Acid Rain - Emissions And Deposition
program million so2 tons
Each year the EPA publishes a report detailing the progress achieved by the Acid Rain Program. The latest report is titled Acid Rain Program, 2002 Progress Report and was published in November 2003.
The report notes that in 2002 there were 3,208 electric generating units subject to the SO2 provisions of the Acid Rain Program. They emitted 10.2 million tons of SO2 into the air as shown in Figure 7.7. The EPA expects that the 8.95-million-ton annual cap will be achieved by the year 2010. SO2 emissions from sources covered by the program decreased by 41 percent between 1980 and 2002.
The downward trend in SO2 emissions was accompanied by a decrease in SO2 concentrations measured in the air and in sulfate deposition recorded at monitoring sites operated by the National Atmospheric Deposition Program. Between 1990 and 2002 average SO2 concentrations in the atmosphere decreased by 54 percent. Wet sulfate deposition across the Northeast and Midwest declined by approximately 50 percent.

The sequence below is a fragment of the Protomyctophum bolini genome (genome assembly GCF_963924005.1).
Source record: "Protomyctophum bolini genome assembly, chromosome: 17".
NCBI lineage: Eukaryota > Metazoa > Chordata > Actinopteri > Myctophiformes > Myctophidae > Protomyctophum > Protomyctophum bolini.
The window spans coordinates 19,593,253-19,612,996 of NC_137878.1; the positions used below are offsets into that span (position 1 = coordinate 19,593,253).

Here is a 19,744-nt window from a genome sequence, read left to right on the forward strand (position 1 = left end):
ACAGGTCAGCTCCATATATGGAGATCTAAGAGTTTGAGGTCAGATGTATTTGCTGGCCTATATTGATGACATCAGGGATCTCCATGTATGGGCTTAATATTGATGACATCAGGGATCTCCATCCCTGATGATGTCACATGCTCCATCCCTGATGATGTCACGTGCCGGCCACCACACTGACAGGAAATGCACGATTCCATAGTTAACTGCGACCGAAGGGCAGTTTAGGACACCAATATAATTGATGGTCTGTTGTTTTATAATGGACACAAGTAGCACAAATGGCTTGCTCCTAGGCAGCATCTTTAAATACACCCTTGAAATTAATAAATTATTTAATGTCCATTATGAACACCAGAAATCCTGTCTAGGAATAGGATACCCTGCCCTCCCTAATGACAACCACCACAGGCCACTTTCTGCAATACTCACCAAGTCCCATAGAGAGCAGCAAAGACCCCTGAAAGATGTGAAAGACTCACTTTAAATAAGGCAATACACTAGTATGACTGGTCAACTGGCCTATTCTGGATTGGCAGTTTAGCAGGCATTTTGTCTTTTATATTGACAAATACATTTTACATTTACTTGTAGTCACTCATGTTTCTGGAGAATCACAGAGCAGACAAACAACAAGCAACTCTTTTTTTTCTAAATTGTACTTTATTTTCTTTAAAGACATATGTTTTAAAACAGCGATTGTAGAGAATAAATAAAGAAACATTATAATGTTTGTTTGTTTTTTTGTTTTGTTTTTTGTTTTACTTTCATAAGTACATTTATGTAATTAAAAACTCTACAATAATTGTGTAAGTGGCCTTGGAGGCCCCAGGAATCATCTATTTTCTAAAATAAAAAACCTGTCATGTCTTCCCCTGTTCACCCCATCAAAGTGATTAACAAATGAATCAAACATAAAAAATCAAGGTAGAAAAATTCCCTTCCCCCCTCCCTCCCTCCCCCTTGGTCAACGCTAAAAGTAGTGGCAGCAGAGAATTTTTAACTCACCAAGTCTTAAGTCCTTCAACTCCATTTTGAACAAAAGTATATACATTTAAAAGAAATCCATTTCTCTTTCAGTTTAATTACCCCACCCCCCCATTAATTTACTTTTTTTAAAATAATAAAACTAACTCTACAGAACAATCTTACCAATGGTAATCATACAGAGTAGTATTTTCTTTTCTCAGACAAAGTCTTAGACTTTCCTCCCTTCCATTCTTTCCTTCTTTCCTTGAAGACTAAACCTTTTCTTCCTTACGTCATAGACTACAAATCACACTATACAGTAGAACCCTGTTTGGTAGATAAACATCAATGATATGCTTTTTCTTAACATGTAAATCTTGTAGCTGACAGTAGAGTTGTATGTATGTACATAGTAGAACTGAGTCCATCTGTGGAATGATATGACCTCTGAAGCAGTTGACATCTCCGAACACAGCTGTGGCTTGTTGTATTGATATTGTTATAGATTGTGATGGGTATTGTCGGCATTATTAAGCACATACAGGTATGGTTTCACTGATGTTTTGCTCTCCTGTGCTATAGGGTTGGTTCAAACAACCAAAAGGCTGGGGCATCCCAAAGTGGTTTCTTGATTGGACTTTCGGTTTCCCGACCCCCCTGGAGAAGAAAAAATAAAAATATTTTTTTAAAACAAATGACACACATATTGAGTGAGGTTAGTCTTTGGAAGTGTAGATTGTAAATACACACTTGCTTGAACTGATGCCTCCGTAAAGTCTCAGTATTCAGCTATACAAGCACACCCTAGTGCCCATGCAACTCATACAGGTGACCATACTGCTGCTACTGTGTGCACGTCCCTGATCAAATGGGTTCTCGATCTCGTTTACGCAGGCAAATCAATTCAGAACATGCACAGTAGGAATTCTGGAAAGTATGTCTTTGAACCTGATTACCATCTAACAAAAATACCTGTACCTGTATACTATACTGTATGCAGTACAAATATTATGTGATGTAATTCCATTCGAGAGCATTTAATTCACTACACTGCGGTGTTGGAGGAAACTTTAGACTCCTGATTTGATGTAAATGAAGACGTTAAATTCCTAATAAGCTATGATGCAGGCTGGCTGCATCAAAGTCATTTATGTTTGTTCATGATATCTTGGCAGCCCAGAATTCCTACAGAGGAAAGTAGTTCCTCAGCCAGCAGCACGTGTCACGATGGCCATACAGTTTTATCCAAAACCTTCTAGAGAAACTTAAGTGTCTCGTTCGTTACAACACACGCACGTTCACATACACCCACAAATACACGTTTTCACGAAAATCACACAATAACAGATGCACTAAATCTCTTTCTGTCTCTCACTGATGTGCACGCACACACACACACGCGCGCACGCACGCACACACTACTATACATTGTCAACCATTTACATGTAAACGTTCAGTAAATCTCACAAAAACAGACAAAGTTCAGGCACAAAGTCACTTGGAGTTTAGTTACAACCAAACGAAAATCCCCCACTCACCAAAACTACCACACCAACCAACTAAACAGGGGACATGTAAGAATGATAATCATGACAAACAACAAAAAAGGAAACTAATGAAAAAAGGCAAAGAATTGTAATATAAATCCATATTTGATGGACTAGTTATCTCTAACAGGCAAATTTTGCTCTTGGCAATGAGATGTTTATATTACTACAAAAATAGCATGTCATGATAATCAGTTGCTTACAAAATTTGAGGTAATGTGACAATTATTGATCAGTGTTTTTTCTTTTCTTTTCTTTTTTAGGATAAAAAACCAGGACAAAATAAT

Between 1990 and 2002 NO5 emissions from power plants subject to the Acid Rain Program decreased from 6.7 million tons per year to 4.5 million tons per year. In 2000 the program achieved its goal of reducing emissions by at least two million tons; 8.1 million tons were originally predicted in 1990 to be emitted in the year 2000 without the program in place.
Decreased NO5 emissions have not resulted in uniformly lower levels of NO5 in the atmosphere or in deposits measured at recording stations. The EPA reports that concentrations of wet nitrates in the atmosphere generally remained constant between 1989 and 2002 across much of the country. In a few areas, concentrations actually increased. Progress for wet nitrate deposition was a little more promising. Large decreases in deposition were reported across the Northeast and the state of Michigan. Unfortunately, most of the Midwest and the mid-Atlantic regions showed little to no significant improvement.